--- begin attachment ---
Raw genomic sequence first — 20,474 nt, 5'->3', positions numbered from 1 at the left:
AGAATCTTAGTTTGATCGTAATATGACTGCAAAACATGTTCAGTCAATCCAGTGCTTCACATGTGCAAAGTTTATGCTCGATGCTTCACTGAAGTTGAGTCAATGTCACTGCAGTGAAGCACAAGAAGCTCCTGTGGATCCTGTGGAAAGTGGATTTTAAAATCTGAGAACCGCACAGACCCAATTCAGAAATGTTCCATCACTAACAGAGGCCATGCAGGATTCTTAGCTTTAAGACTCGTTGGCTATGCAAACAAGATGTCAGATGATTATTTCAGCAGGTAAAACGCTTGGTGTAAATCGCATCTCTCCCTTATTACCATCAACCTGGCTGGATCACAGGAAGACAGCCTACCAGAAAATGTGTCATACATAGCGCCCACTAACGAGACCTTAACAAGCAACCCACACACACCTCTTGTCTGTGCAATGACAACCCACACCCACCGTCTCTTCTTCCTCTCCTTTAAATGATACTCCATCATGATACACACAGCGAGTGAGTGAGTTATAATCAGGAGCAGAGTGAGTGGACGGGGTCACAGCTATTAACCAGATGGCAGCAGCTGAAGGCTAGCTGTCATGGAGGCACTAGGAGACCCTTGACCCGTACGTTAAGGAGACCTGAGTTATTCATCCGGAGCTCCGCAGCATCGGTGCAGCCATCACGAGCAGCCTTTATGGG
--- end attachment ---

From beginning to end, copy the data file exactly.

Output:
Raw genomic sequence first — 20,474 nt, 5'->3', positions numbered from 1 at the left:
AGAATCTTAGTTTGATCGTAATATGACTGCAAAACATGTTCAGTCAATCCAGTGCTTCACATGTGCAAAGTTTATGCTCGATGCTTCACTGAAGTTGAGTCAATGTCACTGCAGTGAAGCACAAGAAGCTCCTGTGGATCCTGTGGAAAGTGGATTTTAAAATCTGAGAACCGCACAGACCCAATTCAGAAATGTTCCATCACTAACAGAGGCCATGCAGGATTCTTAGCTTTAAGACTCGTTGGCTATGCAAACAAGATGTCAGATGATTATTTCAGCAGGTAAAACGCTTGGTGTAAATCGCATCTCTCCCTTATTACCATCAACCTGGCTGGATCACAGGAAGACAGCCTACCAGAAAATGTGTCATACATAGCGCCCACTAACGAGACCTTAACAAGCAACCCACACACACCTCTTGTCTGTGCAATGACAACCCACACCCACCGTCTCTTCTTCCTCTCCTTTAAATGATACTCCATCATGATACACACAGCGAGTGAGTGAGTTATAATCAGGAGCAGAGTGAGTGGACGGGGTCACAGCTATTAACCAGATGGCAGCAGCTGAAGGCTAGCTGTCATGGAGGCACTAGGAGACCCTTGACCCGTACGTTAAGGAGACCTGAGTTATTCATCCGGAGCTCCGCAGCATCGGTGCAGCCATCACGAGCAGCCTTTATGGG